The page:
Saturday, January 21, 2012
photo courtesy the author.
I'm reading Charles C. Mann's book 1491 (thanks to Sanjay Jain, who sent it to me after a very interesting discussion about an up-coming program at Laumeier).
This book is opening up my worldview about the dense, complex web of cultures that existed in the Americas before, during and after first contact. I'm just now reading about Atawallpa, the last Inka leader, whose empire was larger than that of China, the Ottomans and Russia at the time.
While Mann's ideas differ slightly from those of Jared Diamond, I am still shocked that I only heard of Atawallpa two years ago!
The first chapter of the book talked about the People of the Dawnland, Native Nations living on the Eastern seaboard who fought off snooping Europeans for decades, if not centuries. One false move, however, spelled the demise of the Dawnland peoples--due primarily to smallpox and other diseases, but finished off by guns and steel.
The image above is from Cook's baking store in West Allis, Wisconsin. The current story about the first Thanksgiving is not what we were taught in school--sadly, however, the axe seems the constant theme of the white invasion of the United States. No matter that Native Americans helped the Puritans survive, violence fueled by religious discrimination was never far behind a momentary detente.
What I love about the arts is that artists are constantly pushing at the boundaries of knowledge through their asking questions--and this type of tome--1491--fuels some of the most compelling artistic research in today's global cultural dialogue.
Monday, January 16, 2012
Photo by the author.
I am part of the 2011-2012 Focus St. Louis program, Leadership St. Louis [LSL]. (Thanks to Susan Barrett for sponsoring me in this great program!)
This weekend's topic was race--perfect timing given today is the celebration of Martin Luther King Jr.'s birthday.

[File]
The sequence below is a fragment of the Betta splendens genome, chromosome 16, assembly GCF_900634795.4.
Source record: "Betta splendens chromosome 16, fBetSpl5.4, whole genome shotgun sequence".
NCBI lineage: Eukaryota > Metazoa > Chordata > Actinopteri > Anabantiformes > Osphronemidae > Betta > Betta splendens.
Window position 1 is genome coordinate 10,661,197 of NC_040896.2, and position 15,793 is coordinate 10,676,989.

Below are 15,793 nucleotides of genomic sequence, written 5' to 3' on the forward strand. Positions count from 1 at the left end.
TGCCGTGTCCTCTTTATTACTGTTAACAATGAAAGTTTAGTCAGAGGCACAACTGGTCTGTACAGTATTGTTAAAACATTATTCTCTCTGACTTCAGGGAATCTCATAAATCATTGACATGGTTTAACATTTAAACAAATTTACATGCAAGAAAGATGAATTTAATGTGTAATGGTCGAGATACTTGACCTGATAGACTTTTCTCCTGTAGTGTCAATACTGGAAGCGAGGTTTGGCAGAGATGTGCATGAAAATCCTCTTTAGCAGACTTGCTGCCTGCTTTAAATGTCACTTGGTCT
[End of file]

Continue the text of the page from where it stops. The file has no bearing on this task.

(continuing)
Because of my generation's focus on multiculturalism in the arts, I have always been committed to foregrounding artists from diverse backgrounds, sexual orientation, etc... I suspect I have been most successful in looking for gender equality for obvious reasons, but that's no excuse, I can always work harder.
Perhaps it's from being from Canada, where being polite and non-confrontational are values I picked up, I've always felt uncomfortable with talking about certain issues, particularly race, except with Kevin and some other dear friends. At yesterday's LSL meeting all kinds of uncomfortable questions were asked and, as usual, I got a bit weepy at the injustice that still exists in our American culture (let's not get started on other parts of the world, shall we, and how sexism predominates in virtually every country since time immemorial!)
One exercise we did was add beads of different colors to a cup in response to answers. Most of the questions were based on working in a very big office (who is your boss, your direct supervisor, your work mentor, is technically one bead for me, and I only allowed each person one bead). The questions were less about our personal lives, but this is the diverse pool I came away with.
I got to participate in a real conversation about race in America with my smart African American, Asian and white colleagues in the LSL program, and a barrier has been broken for me. I'm planning on attending the MLK day event at Wash U tonight--not the best location, but it's the one I can attend.
This year I promise to be more broad in how I investigate issues of race and gender in my work.